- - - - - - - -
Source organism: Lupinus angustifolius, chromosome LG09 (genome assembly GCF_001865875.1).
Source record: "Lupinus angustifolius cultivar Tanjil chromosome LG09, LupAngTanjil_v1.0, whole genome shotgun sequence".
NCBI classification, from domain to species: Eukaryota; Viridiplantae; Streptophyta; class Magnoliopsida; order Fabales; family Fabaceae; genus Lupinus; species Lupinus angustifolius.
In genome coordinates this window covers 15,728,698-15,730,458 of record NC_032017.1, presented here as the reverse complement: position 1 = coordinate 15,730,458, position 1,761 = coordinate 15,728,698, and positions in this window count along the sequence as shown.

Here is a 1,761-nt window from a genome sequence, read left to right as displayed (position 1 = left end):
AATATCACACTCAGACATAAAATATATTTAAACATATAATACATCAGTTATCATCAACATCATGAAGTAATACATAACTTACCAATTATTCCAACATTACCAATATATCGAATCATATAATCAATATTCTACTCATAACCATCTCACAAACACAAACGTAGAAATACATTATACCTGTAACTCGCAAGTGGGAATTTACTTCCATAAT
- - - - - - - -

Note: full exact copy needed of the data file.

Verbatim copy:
Source organism: Lupinus angustifolius, chromosome LG09 (genome assembly GCF_001865875.1).
Source record: "Lupinus angustifolius cultivar Tanjil chromosome LG09, LupAngTanjil_v1.0, whole genome shotgun sequence".
NCBI classification, from domain to species: Eukaryota; Viridiplantae; Streptophyta; class Magnoliopsida; order Fabales; family Fabaceae; genus Lupinus; species Lupinus angustifolius.
In genome coordinates this window covers 15,728,698-15,730,458 of record NC_032017.1, presented here as the reverse complement: position 1 = coordinate 15,730,458, position 1,761 = coordinate 15,728,698, and positions in this window count along the sequence as shown.

Here is a 1,761-nt window from a genome sequence, read left to right as displayed (position 1 = left end):
AATATCACACTCAGACATAAAATATATTTAAACATATAATACATCAGTTATCATCAACATCATGAAGTAATACATAACTTACCAATTATTCCAACATTACCAATATATCGAATCATATAATCAATATTCTACTCATAACCATCTCACAAACACAAACGTAGAAATACATTATACCTGTAACTCGCAAGTGGGAATTTACTTCCATAAT